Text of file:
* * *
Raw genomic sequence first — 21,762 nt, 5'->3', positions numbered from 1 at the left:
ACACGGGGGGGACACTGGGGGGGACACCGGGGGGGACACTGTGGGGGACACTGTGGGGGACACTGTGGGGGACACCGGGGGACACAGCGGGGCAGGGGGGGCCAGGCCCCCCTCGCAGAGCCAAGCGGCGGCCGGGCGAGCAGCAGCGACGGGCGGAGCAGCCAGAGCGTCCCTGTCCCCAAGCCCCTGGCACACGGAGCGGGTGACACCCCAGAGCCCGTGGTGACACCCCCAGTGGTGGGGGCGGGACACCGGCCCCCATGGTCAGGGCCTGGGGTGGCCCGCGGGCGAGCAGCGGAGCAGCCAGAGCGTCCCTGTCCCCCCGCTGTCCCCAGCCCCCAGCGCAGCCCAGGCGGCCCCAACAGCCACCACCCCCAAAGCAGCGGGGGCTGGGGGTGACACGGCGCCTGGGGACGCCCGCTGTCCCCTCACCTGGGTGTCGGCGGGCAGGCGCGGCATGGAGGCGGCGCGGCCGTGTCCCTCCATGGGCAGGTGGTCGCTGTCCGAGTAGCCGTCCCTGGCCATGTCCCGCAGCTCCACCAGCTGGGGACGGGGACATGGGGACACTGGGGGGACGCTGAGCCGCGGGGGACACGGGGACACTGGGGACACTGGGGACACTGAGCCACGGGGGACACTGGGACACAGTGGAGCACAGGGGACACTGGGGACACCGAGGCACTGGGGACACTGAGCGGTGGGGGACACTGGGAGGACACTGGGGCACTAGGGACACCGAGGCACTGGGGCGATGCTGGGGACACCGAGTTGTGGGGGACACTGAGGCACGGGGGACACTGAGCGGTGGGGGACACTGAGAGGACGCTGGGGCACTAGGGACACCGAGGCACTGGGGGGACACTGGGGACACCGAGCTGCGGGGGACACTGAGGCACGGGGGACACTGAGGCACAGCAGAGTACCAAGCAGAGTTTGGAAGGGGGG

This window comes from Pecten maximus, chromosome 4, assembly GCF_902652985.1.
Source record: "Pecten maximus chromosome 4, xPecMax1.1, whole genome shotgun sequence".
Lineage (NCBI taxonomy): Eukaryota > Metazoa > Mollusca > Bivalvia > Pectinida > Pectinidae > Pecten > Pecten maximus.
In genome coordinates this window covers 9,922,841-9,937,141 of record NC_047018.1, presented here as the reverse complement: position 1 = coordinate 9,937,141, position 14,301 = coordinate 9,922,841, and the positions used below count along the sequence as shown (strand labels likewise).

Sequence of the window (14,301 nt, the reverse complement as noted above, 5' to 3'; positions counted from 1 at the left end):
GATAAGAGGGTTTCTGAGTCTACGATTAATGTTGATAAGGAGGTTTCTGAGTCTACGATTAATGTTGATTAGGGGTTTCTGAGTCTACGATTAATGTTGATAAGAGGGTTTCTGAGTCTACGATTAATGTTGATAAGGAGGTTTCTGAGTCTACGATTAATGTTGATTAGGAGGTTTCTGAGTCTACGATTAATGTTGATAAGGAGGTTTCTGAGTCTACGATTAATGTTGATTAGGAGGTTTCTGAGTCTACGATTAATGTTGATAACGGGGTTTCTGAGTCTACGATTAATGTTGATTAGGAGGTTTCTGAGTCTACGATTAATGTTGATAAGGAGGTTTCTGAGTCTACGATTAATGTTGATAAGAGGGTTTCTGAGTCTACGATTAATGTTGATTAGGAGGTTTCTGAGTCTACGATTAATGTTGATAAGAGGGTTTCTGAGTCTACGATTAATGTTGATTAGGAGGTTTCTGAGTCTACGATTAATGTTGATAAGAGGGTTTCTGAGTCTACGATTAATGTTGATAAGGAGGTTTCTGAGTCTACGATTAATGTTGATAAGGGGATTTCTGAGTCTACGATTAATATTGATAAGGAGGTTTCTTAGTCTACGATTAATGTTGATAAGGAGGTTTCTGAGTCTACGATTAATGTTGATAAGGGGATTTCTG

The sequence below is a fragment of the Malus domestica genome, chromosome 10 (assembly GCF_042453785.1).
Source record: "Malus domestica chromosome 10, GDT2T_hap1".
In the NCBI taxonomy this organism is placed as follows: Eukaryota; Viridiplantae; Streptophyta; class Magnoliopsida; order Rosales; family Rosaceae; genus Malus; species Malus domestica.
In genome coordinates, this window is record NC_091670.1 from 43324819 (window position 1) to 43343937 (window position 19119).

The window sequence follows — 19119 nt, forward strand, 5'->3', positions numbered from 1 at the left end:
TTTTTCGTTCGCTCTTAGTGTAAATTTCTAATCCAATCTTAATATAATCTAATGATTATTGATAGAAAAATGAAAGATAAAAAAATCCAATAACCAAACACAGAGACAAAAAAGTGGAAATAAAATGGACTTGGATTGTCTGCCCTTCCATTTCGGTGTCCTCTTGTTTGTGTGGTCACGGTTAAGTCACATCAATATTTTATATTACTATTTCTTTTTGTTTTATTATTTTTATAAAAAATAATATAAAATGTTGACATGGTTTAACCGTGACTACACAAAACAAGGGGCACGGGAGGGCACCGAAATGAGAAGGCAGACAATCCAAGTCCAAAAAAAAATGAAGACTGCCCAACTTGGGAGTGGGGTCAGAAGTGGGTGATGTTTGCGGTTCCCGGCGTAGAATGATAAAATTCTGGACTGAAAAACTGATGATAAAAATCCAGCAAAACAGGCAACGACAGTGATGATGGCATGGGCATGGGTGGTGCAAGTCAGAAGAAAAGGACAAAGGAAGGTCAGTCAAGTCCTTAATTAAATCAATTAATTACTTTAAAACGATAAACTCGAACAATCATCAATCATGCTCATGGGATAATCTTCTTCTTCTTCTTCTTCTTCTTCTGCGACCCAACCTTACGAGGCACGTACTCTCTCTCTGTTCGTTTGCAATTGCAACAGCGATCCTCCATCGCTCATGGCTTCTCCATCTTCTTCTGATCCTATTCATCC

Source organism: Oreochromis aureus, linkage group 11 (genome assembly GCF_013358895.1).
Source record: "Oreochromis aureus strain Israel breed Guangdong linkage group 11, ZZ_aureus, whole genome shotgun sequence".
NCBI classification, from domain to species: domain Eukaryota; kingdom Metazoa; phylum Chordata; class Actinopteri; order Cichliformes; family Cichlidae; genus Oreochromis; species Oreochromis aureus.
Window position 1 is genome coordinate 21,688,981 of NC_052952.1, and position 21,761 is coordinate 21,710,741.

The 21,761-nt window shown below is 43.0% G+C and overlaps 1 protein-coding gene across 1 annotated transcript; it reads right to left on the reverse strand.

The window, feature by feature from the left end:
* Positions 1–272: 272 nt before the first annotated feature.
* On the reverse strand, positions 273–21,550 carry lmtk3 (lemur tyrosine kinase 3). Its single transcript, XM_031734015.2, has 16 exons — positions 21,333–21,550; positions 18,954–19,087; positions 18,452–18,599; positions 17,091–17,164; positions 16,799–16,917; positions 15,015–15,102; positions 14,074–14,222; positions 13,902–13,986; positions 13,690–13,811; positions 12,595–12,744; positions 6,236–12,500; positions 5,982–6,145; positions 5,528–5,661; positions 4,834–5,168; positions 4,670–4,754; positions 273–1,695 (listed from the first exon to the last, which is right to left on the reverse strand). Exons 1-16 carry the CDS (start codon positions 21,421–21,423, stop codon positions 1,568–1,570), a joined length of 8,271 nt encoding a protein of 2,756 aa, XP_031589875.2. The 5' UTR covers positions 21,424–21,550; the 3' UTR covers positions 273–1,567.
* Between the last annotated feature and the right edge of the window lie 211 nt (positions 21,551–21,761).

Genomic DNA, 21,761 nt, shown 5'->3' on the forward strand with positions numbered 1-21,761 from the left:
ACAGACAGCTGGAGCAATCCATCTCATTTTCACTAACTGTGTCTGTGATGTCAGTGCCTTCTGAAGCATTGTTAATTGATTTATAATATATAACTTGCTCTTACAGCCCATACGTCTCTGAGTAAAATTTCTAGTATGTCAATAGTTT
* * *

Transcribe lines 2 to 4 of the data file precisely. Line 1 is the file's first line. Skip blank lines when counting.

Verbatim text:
ACACGGGGGGGACACTGGGGGGGACACCGGGGGGGACACTGTGGGGGACACTGTGGGGGACACTGTGGGGGACACCGGGGGACACAGCGGGGCAGGGGGGGCCAGGCCCCCCTCGCAGAGCCAAGCGGCGGCCGGGCGAGCAGCAGCGACGGGCGGAGCAGCCAGAGCGTCCCTGTCCCCAAGCCCCTGGCACACGGAGCGGGTGACACCCCAGAGCCCGTGGTGACACCCCCAGTGGTGGGGGCGGGACACCGGCCCCCATGGTCAGGGCCTGGGGTGGCCCGCGGGCGAGCAGCGGAGCAGCCAGAGCGTCCCTGTCCCCCCGCTGTCCCCAGCCCCCAGCGCAGCCCAGGCGGCCCCAACAGCCACCACCCCCAAAGCAGCGGGGGCTGGGGGTGACACGGCGCCTGGGGACGCCCGCTGTCCCCTCACCTGGGTGTCGGCGGGCAGGCGCGGCATGGAGGCGGCGCGGCCGTGTCCCTCCATGGGCAGGTGGTCGCTGTCCGAGTAGCCGTCCCTGGCCATGTCCCGCAGCTCCACCAGCTGGGGACGGGGACATGGGGACACTGGGGGGACGCTGAGCCGCGGGGGACACGGGGACACTGGGGACACTGGGGACACTGAGCCACGGGGGACACTGGGACACAGTGGAGCACAGGGGACACTGGGGACACCGAGGCACTGGGGACACTGAGCGGTGGGGGACACTGGGAGGACACTGGGGCACTAGGGACACCGAGGCACTGGGGCGATGCTGGGGACACCGAGTTGTGGGGGACACTGAGGCACGGGGGACACTGAGCGGTGGGGGACACTGAGAGGACGCTGGGGCACTAGGGACACCGAGGCACTGGGGGGACACTGGGGACACCGAGCTGCGGGGGACACTGAGGCACGGGGGACACTGAGGCACAGCAGAGTACCAAGCAGAGTTTGGAAGGGGGG

This window comes from Pecten maximus, chromosome 4, assembly GCF_902652985.1.
Source record: "Pecten maximus chromosome 4, xPecMax1.1, whole genome shotgun sequence".